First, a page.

Writing Exercise: The First Face You See

OConnor.jpegWhere do you write? Do you have pictures on the walls? Windows? Is it a coffee house where you escape the noise and chaos of home? Are you alone or are there people? When you look up from this blog post, whose is the first face you see?

Make a note of it. Because that’s the person you’ll be writing about for the next five minutes.

For me, it’s Flannery O’Connor. I have a drawing of her on the wall behind my computer. Watching me. Most likely judging me. But I’m going to try to forget she’s an iconic American writer for the time being and try to just look at her face and give her a story. And I want you to do the same, with the first person you see. If you know them, forget their name. If you don’t, give them one.

Five minutes. Go.

Mine:

She was under the impression, coming here, that there’d be someone interesting to talk to. Instead, it was the same as always: bad food, wine that never agreed with her, and a swarm of buzzing flies dressed in tweed and shiny shoes. They buzzed about their cars and their children and their political opinions that all seemed to be the same no matter which side they claimed to be on, though perhaps that was her apathy talking. Because it didn’t matter. None of it. Not the vol-au-vents with their salmon puree or the state of the university’s marble floors or the president of the United States. It was chit chat, pure and simple, and it was what she despised most in the world. She found herself in a corner after only a half hour of pretense, wiping her glasses on the hem of her skirt and hoping she might disappear like one of the woodsprites in her novel, which would not stop writing itself in her head, as it always did when she was short of pen and paper.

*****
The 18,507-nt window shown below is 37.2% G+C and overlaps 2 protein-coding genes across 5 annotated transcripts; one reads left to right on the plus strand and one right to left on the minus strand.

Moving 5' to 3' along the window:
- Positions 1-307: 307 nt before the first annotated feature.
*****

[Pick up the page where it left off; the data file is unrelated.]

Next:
The woodsprites: they were a funny lot. She hadn’t meant the book to flower into whimsy but flower it did and such strange flowers they were. She worried herself, sometimes, that she was falling into allegory, but when working with the woodsprites it wasn’t like she was writing, chugging away to the click-clack steam-powered typewriter, but in the woods on her bare feet, watching them, a scientist cloaked in the leaves.

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